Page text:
The Anti-Corruption Trust of Southern Africa (ACT-SA) is concerned with increasing reports against ZRP and Army officers who are soliciting bribes in exchange for giving a blind eye to violations of the COVID-19 regulations. Corruption thus emerges as one of the reasons why there is an increase in the number of Covid-19 infections and deaths in the country.
Mr. Obert Chinhamo, the Director of ACT-SA urged the police and army to desist from soliciting bribes.
“Anti-corruption activists are reporting that police officers and soldiers are soliciting bribes in exchange for giving a blind eye to violations of the Covid-19 regulations. For instance, in several areas commuter omnibus operators are transporting people along major roads and they bribe their way through police checkpoints. In most cases, these operators will be fully packed violating social distancing. Travellers without travelling permits pay bribes to go wherever they want to go. It is thus not surprising that the number of infections and deaths are increasing. Action must be taken against these police officers and soldiers. Corruption is emerging as one of the factors leading to this increase in infections and deaths” he says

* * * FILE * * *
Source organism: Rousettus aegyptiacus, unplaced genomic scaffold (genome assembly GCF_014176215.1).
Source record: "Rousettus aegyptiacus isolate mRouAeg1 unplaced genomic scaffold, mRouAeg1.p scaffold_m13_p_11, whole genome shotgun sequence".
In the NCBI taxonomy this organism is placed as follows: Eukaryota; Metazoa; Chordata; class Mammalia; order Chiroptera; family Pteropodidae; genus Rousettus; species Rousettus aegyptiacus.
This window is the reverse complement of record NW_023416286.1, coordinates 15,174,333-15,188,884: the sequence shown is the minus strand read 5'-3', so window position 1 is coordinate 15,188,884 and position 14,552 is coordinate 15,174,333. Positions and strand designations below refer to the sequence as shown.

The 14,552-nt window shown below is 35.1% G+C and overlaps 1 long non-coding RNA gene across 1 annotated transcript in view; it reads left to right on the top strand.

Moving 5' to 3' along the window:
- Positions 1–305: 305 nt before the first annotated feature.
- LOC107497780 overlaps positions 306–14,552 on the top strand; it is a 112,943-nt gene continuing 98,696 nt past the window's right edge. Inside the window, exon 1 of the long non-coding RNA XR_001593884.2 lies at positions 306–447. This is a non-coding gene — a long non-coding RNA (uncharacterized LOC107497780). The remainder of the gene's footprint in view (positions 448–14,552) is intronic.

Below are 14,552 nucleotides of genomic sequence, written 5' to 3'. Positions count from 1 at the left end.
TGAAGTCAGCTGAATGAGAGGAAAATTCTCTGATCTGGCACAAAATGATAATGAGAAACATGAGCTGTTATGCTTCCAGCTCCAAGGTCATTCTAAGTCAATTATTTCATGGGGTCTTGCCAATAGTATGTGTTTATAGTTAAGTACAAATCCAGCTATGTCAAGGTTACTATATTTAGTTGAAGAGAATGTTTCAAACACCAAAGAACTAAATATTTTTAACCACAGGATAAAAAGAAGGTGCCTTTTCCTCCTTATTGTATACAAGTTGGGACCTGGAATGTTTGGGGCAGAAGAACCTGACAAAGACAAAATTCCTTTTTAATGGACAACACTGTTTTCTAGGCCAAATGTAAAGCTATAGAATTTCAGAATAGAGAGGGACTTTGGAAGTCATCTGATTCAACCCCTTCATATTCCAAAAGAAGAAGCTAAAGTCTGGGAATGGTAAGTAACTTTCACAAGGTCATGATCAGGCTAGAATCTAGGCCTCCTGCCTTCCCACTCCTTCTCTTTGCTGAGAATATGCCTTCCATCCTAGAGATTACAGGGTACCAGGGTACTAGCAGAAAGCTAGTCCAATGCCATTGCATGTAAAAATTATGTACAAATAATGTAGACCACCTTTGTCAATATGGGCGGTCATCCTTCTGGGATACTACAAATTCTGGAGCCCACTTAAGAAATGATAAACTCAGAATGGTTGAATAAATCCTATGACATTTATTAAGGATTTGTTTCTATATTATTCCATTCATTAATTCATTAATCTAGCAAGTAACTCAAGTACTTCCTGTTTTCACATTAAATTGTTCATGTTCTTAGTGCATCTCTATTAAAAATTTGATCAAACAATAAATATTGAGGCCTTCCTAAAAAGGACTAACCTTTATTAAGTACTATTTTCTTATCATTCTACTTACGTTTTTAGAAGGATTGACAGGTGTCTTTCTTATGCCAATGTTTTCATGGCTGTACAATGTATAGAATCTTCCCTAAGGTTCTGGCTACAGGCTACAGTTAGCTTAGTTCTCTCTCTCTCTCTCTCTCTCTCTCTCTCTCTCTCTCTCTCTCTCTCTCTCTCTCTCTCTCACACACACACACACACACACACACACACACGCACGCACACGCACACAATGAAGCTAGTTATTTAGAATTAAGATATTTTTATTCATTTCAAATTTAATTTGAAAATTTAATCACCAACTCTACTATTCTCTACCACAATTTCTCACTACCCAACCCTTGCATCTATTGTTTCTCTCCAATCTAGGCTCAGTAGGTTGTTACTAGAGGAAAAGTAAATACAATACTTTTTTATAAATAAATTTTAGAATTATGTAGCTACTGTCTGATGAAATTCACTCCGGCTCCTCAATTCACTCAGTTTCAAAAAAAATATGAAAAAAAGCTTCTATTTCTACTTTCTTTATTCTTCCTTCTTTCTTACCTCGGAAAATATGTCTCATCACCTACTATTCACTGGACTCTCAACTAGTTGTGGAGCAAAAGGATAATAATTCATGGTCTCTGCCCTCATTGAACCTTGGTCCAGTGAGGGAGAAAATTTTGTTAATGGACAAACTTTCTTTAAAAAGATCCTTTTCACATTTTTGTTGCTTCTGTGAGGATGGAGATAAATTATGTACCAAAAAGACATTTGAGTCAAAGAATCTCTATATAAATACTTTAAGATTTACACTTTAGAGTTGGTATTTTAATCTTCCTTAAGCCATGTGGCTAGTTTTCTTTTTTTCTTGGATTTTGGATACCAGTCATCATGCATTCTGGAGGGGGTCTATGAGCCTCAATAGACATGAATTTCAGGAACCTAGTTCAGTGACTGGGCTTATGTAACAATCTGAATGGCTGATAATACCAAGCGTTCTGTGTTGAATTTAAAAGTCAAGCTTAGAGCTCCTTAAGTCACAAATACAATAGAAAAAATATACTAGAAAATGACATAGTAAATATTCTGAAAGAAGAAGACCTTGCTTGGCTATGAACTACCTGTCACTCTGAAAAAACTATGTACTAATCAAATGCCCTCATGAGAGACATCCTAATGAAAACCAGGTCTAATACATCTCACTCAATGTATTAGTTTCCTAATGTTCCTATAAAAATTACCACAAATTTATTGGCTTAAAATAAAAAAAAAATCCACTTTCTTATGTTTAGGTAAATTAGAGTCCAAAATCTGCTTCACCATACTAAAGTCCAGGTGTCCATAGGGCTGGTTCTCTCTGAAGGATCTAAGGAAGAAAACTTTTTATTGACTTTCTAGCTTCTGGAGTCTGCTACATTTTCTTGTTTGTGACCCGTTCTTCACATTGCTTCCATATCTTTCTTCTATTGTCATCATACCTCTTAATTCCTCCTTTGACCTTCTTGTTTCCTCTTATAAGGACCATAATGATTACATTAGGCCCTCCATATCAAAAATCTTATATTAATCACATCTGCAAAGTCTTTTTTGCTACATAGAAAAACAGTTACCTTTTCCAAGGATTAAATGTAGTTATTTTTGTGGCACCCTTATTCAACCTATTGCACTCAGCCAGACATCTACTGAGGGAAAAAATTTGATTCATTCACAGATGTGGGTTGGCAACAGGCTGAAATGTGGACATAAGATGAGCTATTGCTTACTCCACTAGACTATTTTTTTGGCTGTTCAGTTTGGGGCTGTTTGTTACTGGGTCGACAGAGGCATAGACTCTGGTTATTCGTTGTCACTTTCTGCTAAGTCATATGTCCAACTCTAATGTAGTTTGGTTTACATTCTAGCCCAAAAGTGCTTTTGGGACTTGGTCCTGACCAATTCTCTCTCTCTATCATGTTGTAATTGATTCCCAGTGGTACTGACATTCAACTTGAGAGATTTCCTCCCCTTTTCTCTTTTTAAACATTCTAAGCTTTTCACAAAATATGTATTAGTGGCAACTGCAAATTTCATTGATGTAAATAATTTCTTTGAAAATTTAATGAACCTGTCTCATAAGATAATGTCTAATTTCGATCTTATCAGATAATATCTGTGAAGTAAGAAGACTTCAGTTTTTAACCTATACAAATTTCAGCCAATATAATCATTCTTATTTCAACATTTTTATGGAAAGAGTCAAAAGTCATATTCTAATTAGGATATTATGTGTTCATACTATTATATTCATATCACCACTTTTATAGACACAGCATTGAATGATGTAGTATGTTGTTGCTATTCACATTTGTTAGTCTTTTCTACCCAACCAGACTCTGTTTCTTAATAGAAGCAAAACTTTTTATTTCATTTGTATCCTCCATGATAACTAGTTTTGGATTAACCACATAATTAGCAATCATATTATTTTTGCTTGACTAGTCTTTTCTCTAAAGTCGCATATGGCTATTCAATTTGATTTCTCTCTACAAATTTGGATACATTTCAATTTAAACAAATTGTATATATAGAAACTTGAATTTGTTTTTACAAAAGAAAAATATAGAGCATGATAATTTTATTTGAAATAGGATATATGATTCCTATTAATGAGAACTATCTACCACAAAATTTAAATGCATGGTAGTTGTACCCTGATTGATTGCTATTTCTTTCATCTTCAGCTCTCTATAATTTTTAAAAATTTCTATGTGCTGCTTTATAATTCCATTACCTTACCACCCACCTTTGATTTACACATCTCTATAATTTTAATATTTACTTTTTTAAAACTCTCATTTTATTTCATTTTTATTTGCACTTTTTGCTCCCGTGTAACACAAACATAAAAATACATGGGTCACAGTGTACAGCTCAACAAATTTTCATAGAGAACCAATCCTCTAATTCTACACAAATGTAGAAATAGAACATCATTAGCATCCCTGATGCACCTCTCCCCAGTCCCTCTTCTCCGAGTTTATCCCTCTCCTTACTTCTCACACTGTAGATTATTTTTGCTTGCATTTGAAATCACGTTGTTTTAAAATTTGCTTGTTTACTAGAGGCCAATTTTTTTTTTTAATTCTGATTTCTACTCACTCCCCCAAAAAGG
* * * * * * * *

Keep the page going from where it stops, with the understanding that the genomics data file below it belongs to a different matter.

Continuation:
Mr. Chinhamo recommended that the management of the police and army, as well as the Covid-19 Task forces at all levels, should urgently address this issue to avoid unnecessary infections and deaths.
“The management of the police and army, as well as Covid-19 Task forces at all levels, must take urgent action to address this. The activities of police and soldiers on the ground should be monitored and supervised. Failure which all the gains made against the Coronavirus pandemic will be reversed and the country may lose human lives” he adds.
On the 21st day of July 2020, the same concern was raised and discussed by members of the Kwekwe Covid-19 Taskforce who tasked Sup. Makuni from the ZRP Kwekwe to investigate the issues of pirate commuter omnibus operators, and the mushrooming of shebeens selling alcohol. In April 2020, ACT-SA reported that police and army soldiers in Kwekwe allowed certain bars and restaurants owned by Politically Exposed Persons (PEPs) to operate when everyone else had closed.
Source: Anti-Corruption Trust of Southern Africa (ACT-Southern Africa)